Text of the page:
Protests erupt on streets as former Peruvian president jailed for killing 25 people is pardoned

Five thousand demonstrators respond to move, brandishing posters reading 'murderer' and 'thief'

Franklin Briceno
Tuesday 26 December 2017 10:59
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The government has urged angry citizens to 'turn the page'
The government has urged angry citizens to 'turn the page'

Thousands of Peruvians took to the streets on Monday to protest the pardon granted to former President Alberto Fujimori, with many calling it part of a backroom deal struck to protect the current president from impeachment on corruption charges.

The Sunday pardon came three days after abstentions by lawmakers from a party led by Fujimori's children caused the failure of a vote to impeach President Pedro Pablo Kuczynski. Fujimori, 79, was serving a 25-year sentence for the killings of 25 people in a campaign against the leftist Shining Path terrorist group.

Roughly 5,000 people protested across the country carrying posters with elder Fujimori's face and the words "murderer" and "thief."

In a message to the nation late Monday, Kuczynski called for an "effort at reconciliation," urging the protesters to "turn the page" and not be carried away by hate and "the negative emotions inherited from our past."

Kuczynski was accused of lying about his financial ties to the Brazilian construction giant Odebrecht, which paid hundreds of millions in bribes to public officials across Latin America in order to win lucrative public works contracts. Fujimori's powerful lawmaker daughter, Keiko Fujimori, led the impeachment drive in Congress but legislators loyal to the ex-president's son Kenji, also a lawmaker, killed the effort by abstaining.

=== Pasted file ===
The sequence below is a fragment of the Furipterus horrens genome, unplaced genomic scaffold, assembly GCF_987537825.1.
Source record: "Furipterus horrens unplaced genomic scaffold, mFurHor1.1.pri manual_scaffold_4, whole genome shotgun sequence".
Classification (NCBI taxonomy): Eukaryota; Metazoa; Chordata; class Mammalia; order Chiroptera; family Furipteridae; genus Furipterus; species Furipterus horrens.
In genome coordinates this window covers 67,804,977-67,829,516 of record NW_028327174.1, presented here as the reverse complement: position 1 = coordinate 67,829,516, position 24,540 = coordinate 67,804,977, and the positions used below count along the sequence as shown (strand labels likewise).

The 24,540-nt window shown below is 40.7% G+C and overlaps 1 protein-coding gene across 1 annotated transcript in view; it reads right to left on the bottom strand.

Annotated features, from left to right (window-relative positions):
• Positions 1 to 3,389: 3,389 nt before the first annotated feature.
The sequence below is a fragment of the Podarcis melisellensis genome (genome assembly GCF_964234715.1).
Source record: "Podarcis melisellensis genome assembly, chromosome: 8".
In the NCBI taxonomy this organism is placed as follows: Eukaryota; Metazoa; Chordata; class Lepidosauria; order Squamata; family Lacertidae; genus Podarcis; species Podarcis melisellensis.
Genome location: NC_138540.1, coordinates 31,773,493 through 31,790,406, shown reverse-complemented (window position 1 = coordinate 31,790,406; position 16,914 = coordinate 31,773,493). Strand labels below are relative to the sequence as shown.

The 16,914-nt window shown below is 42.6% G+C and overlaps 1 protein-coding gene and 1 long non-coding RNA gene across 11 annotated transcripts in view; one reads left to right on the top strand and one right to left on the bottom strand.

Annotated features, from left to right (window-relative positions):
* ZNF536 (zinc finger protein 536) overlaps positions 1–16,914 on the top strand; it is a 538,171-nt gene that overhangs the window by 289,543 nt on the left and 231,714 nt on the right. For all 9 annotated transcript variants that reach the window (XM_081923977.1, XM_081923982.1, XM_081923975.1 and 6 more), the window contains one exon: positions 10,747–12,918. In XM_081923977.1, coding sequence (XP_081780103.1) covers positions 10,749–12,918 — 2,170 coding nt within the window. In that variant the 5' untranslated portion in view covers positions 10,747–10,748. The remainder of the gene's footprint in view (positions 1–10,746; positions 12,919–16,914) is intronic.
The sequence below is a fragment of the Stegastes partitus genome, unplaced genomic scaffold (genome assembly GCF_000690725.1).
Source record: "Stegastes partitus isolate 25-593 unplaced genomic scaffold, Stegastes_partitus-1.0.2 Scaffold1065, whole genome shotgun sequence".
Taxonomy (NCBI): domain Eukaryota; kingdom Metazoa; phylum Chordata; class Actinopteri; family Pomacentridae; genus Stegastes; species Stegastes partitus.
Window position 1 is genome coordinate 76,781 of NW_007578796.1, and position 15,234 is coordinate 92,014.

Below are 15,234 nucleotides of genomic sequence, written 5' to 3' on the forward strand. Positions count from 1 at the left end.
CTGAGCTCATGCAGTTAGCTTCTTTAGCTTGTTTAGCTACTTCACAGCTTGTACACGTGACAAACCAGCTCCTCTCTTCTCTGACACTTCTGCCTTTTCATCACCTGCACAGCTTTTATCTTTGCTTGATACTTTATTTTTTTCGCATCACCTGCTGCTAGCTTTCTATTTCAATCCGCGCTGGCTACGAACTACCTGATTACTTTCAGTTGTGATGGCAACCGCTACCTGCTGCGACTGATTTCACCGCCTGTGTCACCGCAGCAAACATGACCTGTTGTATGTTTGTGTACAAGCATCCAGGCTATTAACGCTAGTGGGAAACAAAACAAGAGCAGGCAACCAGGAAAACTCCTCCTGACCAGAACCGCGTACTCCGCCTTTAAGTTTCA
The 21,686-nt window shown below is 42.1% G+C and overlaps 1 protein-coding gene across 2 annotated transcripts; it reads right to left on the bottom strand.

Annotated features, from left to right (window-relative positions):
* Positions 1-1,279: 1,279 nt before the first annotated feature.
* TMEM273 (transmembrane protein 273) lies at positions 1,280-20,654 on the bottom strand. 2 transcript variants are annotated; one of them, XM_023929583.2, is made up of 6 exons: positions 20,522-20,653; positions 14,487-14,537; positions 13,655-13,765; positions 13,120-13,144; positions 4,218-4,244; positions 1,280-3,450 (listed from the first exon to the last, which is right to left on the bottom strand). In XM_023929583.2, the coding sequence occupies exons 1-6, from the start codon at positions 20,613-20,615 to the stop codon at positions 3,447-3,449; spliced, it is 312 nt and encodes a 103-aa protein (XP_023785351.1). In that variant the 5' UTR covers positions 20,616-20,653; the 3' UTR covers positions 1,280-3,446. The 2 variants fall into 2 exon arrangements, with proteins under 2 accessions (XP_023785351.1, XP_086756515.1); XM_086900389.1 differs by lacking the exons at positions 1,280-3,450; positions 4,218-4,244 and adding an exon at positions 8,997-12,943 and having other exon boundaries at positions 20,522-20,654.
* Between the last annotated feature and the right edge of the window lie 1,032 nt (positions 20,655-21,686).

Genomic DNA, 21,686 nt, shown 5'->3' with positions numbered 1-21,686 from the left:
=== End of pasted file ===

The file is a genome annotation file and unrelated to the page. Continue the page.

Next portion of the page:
Kenji Fujimori has long pushed for his father's release from prison and Kuczynski's opponents said the pardon was clearly payback for the abstentions that ended the impeachment drive. With Kuczynski under criminal investigation for his Odebrecht ties and weighed down by an 18 per cent approval rating, observers said his long-term political survival still appears to be in jeopardy.

"The pardon opens a Pandora's Box — the haste with which it was taken makes Kuczynski even more vulnerable," said Jose Carlos Requena, an analyst with political consulting firm 50+1.

Kuczynski's business, Westfield Capital, received $782,000 from Odebrecht more than a decade ago. Kuczynski had denied any ties to the company until the evidence was made public this year. He later said that none of the contracts in question contained his signature and he had no knowledge of the payments.

Fujimori, president from 1990 to 2000, is remembered both for stabilising the economy and defeating the Shining Path; and for human rights violations and corruption.

He was moved to a clinic Saturday for what his doctors said was heart arrhythmia. His supporters said he would remain there until he was healthy enough to leave.

AP

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